Veteran conservative activist Ralph Reed agrees. “Huckabee would be an outstanding and inspired choice,” he says. “He has tremendous support among evangelicals and conservatives, and he knows how to frame issues in a way that makes it clear he has core convictions and he does it in a winsome way.”

“Whatever differences Romney and Huckabee had during the 2008 campaign, and I don’t think they were significant, they have put that behind them,” Reed adds. “Governor Huckabee and Governor Romney, from what I can tell, have a good relationship, and each of them respects the work and views of the other.”

Romney campaign aides say Huckabee and Romney have healed any lingering wounds throughout the past year, mostly during the public forums hosted by Huckabee during the primary campaign, and behind the scenes before television tapings. Huckabee, they say, may not have received a lot of attention as a Romney supporter, but he has been supportive during key moments in the campaign, such as when Democrats attacked Romney as a flip-flopper on abortion. Huckabee, speaking on Fox News, favorably compared Romney’s conversion to Ronald Reagan’s.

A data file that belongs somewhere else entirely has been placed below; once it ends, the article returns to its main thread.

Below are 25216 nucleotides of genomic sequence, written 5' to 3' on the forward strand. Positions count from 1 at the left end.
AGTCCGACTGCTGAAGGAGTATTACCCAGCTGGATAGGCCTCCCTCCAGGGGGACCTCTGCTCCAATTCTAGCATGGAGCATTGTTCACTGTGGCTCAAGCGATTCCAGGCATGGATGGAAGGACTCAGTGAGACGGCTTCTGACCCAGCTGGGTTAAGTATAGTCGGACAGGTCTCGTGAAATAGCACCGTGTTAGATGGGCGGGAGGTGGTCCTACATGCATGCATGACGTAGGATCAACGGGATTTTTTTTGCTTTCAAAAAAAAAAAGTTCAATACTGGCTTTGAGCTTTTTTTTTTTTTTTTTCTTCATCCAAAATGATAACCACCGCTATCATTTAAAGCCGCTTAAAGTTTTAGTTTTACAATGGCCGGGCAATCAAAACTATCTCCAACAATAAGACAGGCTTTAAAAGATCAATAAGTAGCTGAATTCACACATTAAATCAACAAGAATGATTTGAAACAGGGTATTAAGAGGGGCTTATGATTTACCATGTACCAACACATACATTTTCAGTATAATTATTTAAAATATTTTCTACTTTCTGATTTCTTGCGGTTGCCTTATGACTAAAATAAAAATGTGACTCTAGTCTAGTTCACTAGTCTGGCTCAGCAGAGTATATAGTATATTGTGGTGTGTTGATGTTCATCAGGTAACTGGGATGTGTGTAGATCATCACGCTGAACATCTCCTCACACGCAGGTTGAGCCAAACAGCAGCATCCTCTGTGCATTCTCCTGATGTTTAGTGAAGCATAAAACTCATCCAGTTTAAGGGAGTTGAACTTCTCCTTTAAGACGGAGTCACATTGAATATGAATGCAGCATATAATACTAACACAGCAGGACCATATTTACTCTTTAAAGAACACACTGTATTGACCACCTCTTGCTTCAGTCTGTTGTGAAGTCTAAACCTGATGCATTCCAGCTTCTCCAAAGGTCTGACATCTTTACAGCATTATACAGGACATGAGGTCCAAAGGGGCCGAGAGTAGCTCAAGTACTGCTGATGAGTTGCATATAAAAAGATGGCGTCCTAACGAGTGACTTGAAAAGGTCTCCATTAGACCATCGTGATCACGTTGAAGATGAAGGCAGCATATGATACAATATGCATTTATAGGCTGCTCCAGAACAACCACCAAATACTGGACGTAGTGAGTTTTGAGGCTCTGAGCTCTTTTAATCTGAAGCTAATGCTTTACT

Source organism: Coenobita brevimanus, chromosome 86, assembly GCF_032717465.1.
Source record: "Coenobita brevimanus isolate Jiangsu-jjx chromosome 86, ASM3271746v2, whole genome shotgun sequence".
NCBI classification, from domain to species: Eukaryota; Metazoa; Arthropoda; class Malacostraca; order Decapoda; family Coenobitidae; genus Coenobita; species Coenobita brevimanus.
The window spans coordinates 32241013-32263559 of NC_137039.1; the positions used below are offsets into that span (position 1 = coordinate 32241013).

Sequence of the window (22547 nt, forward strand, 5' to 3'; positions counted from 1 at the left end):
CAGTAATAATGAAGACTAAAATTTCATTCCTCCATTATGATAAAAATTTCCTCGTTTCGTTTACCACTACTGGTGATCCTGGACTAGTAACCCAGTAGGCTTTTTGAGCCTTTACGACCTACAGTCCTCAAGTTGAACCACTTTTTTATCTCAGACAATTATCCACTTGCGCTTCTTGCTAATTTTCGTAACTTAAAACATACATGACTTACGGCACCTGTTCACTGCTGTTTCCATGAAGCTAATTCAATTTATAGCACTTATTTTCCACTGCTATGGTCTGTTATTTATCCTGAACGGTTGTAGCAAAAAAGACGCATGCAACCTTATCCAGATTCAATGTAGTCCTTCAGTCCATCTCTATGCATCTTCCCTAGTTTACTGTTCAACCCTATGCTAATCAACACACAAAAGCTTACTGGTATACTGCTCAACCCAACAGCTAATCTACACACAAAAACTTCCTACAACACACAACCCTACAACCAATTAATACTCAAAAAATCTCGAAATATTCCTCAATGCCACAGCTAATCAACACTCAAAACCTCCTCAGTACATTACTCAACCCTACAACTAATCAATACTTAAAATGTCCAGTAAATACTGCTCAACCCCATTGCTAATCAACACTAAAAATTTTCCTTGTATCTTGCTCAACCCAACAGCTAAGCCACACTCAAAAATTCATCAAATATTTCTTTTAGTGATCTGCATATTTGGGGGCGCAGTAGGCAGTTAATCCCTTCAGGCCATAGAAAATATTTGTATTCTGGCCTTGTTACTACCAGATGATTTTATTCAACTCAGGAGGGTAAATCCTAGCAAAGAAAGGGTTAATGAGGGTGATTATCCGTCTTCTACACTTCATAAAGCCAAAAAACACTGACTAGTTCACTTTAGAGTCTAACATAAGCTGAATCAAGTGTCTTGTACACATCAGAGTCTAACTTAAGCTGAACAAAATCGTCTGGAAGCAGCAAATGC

#page#Frank Tsamoutales, a Huckabee adviser and current director of HuckPAC, Huckabee’s political-action committee, tells National Review Online that the former governor is open-minded about his political future.

“He would certainly listen and entertain the idea,” Tsamoutales says. “It’s a serious question and he’d take it seriously. Now, he is extraordinarily happy with the way things are going for him, but he also has the capacity and energy to transition into a presidential campaign as a running mate, should he be asked.”

Other sources close to Huckabee echo Tsamoutales, noting that the former governor is busy with his Fox News program, which airs on weekends, and The Mike Huckabee Show, a nationally syndicated radio program distributed by Cumulus Media. He relishes the jobs and his home on Florida’s Blue Mountain Beach, which cost approximately $3 million to build, but “just because he’s comfortable doesn’t mean he’s going to stay there forever,” Gidley says.